Lawyer and NDC flagbearer aspirant, Elikplim Agbemava has downplayed rumours that he might be an infiltrator within the National Democratic Congress (NDC).
In August 2016, Mr. Agbemava filed a suit seeking an interlocutory injunction to restrain the President from exercising his prerogative of mercy under Article 72 of the Constitution to free the Montie three contemnors.
Taking his turn on Ghanaweb’s ’21 Minutes with KKB’, the stalwart legal practitioner refuted the perception that the legal action he took against the Mahama administration was due to a possible affiliation with the then opposition, New Patriotic Party (NPP).
He intimated that he had taken that decision long before sympathizers of the Montie three had petitioned President Mahama.
“I’m not a mole. I didn’t work with any NPP member or anybody associated with the NPP. I was the first to write an article on my Facebook wall even before the President could receive the petitions to take that decision,” Mr. Agbemava asserted.
According to him, President Mahama’s decision to release the Montie three was a step in the wrong direction, thus the decision to challenge the decision in court.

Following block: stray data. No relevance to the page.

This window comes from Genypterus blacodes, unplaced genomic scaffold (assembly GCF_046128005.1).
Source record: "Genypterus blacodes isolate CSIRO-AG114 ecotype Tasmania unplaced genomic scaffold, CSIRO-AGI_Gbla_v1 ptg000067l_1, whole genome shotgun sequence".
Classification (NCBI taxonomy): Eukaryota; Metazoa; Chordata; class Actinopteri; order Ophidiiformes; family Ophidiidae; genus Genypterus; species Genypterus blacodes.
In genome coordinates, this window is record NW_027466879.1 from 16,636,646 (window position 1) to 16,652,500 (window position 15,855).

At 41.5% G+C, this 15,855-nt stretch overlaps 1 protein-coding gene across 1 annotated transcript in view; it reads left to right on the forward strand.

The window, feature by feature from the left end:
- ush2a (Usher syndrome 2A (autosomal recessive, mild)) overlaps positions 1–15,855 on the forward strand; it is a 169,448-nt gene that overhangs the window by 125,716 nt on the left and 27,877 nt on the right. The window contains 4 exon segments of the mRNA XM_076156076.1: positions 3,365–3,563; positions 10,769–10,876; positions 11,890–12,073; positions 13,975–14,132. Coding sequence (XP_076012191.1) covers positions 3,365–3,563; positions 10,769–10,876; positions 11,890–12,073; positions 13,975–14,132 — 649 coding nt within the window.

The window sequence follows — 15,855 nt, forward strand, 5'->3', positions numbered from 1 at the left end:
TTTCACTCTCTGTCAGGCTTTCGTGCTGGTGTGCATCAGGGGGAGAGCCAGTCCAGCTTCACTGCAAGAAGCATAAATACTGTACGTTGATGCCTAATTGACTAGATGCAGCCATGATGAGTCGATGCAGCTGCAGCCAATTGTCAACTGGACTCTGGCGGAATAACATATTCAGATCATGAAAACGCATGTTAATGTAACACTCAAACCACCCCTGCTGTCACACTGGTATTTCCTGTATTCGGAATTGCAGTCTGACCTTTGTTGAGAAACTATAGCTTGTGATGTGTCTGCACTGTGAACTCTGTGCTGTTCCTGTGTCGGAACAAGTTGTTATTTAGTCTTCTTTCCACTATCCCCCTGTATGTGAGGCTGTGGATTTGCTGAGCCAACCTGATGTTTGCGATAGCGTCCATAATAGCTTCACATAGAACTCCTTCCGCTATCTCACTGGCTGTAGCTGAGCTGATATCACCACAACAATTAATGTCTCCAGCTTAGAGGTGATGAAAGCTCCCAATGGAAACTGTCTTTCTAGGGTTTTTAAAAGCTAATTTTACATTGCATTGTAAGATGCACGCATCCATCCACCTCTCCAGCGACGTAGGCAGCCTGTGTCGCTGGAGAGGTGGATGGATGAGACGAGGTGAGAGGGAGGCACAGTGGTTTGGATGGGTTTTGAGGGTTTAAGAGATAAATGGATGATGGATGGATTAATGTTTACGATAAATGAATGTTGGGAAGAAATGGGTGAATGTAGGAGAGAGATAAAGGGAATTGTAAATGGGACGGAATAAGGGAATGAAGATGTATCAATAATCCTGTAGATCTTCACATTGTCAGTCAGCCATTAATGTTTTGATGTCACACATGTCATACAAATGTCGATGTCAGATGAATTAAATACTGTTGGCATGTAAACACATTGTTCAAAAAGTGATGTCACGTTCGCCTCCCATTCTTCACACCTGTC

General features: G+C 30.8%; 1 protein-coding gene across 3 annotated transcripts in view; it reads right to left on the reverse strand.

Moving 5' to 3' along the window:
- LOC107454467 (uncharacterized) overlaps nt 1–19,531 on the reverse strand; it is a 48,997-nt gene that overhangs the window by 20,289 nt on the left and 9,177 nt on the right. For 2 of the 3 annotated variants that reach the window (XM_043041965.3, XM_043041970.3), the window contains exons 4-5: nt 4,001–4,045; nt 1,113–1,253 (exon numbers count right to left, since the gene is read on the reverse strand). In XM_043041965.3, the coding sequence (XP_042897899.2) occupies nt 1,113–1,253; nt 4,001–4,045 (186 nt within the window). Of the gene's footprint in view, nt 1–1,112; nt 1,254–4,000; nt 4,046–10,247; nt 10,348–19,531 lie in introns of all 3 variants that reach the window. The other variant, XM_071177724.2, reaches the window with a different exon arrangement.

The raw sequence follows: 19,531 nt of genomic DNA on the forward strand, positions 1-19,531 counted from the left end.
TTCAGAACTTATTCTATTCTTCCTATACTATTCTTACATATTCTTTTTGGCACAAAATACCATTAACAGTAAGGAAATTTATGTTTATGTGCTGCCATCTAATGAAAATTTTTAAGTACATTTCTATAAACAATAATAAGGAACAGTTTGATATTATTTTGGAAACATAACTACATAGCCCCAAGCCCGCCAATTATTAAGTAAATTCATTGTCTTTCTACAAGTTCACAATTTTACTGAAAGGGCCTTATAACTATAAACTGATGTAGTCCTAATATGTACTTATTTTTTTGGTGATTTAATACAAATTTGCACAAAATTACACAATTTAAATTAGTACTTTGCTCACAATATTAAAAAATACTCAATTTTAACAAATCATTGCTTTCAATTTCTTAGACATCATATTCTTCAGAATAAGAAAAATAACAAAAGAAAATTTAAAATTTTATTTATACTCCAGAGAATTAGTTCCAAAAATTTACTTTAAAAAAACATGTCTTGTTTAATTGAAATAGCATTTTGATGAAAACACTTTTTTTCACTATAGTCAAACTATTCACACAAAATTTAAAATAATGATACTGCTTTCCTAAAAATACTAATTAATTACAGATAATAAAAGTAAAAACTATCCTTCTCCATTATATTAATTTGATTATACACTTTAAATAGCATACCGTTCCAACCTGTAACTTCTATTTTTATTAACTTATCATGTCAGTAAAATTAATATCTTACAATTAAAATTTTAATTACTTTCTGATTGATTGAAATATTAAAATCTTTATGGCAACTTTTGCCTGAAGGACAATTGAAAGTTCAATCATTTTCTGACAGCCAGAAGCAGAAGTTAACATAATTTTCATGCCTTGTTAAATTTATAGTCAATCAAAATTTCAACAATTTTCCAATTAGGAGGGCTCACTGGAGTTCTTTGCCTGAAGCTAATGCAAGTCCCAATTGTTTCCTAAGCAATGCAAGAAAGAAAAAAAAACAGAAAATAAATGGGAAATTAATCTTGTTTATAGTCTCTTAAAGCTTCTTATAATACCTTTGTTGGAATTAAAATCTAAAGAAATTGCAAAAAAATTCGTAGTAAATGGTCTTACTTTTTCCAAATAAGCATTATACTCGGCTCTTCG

“I cautioned that this is a bad decision which will inure very badly to the party and that we must exercise caution. I also said that if that is done, I will proceed to court to challenge it”, Lawyer Agbemava posited.
The Montie Three saga
Two panellists, Alistair Nelson and Godwin Ako Gunn and political show host, Salifu Maase, alias Mugabe were incarcerated by the Supreme Court for four months and fined Ghc10,000 each after they were found guilty of contempt by the apex court.
The three had on a radio programme, on Montie FM, threatened to eliminate justices of the apex court over their handling of the lawsuit on the credibility of Ghana’s voters’ register.
A petition was signed by several government officials and members of the incumbent government and forwarded to the Council of State for advice by the Chief of Staff, asking the President to pardon the three NDC sympathizers.
However, Accra-based legal practitioner, Elikplim Agbemava filed a writ at the Supreme Court seeking an injunction on the proposed presidential pardon. He and two other citizens, NPP lawyer Nana Asante Bediatuo and Alfred Tuah-Yeboah, maintained that the pardon of the loyalists barely a month into their four-month conviction is “an unjustified interference with the independence of the Judiciary and, therefore, an affront to the Constitution of Ghana.”
The Supreme Court has set October 23, 2018, to determine when they will judge on the legality of President John Mahama’s decision to set free three National Democratic Congress loyalists.